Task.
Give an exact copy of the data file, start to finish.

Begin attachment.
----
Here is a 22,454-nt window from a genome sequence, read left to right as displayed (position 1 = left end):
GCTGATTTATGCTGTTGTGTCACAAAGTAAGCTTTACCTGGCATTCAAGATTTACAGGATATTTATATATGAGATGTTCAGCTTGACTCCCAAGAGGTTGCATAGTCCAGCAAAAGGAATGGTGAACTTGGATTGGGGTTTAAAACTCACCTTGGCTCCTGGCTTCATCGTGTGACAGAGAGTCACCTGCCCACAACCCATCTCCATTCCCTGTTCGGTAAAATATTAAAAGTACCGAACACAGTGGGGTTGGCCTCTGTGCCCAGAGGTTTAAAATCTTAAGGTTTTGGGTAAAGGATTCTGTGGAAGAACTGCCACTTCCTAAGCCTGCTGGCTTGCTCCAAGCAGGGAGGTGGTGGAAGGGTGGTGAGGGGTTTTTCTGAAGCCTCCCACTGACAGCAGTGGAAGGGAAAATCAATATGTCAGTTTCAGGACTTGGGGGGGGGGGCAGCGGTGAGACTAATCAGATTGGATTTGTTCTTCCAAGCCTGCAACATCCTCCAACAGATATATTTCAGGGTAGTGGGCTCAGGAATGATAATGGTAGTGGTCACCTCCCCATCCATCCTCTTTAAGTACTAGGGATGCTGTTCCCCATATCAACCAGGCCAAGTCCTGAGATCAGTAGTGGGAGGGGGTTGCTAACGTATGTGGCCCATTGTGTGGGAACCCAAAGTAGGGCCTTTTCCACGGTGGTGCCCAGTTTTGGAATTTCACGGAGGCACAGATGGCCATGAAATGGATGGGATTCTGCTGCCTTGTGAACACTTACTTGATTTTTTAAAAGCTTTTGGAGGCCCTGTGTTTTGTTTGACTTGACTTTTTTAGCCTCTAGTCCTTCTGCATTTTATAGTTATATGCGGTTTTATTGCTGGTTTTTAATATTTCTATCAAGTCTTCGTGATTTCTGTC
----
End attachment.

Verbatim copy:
Here is a 22,454-nt window from a genome sequence, read left to right as displayed (position 1 = left end):
GCTGATTTATGCTGTTGTGTCACAAAGTAAGCTTTACCTGGCATTCAAGATTTACAGGATATTTATATATGAGATGTTCAGCTTGACTCCCAAGAGGTTGCATAGTCCAGCAAAAGGAATGGTGAACTTGGATTGGGGTTTAAAACTCACCTTGGCTCCTGGCTTCATCGTGTGACAGAGAGTCACCTGCCCACAACCCATCTCCATTCCCTGTTCGGTAAAATATTAAAAGTACCGAACACAGTGGGGTTGGCCTCTGTGCCCAGAGGTTTAAAATCTTAAGGTTTTGGGTAAAGGATTCTGTGGAAGAACTGCCACTTCCTAAGCCTGCTGGCTTGCTCCAAGCAGGGAGGTGGTGGAAGGGTGGTGAGGGGTTTTTCTGAAGCCTCCCACTGACAGCAGTGGAAGGGAAAATCAATATGTCAGTTTCAGGACTTGGGGGGGGGGGCAGCGGTGAGACTAATCAGATTGGATTTGTTCTTCCAAGCCTGCAACATCCTCCAACAGATATATTTCAGGGTAGTGGGCTCAGGAATGATAATGGTAGTGGTCACCTCCCCATCCATCCTCTTTAAGTACTAGGGATGCTGTTCCCCATATCAACCAGGCCAAGTCCTGAGATCAGTAGTGGGAGGGGGTTGCTAACGTATGTGGCCCATTGTGTGGGAACCCAAAGTAGGGCCTTTTCCACGGTGGTGCCCAGTTTTGGAATTTCACGGAGGCACAGATGGCCATGAAATGGATGGGATTCTGCTGCCTTGTGAACACTTACTTGATTTTTTAAAAGCTTTTGGAGGCCCTGTGTTTTGTTTGACTTGACTTTTTTAGCCTCTAGTCCTTCTGCATTTTATAGTTATATGCGGTTTTATTGCTGGTTTTTAATATTTCTATCAAGTCTTCGTGATTTCTGTC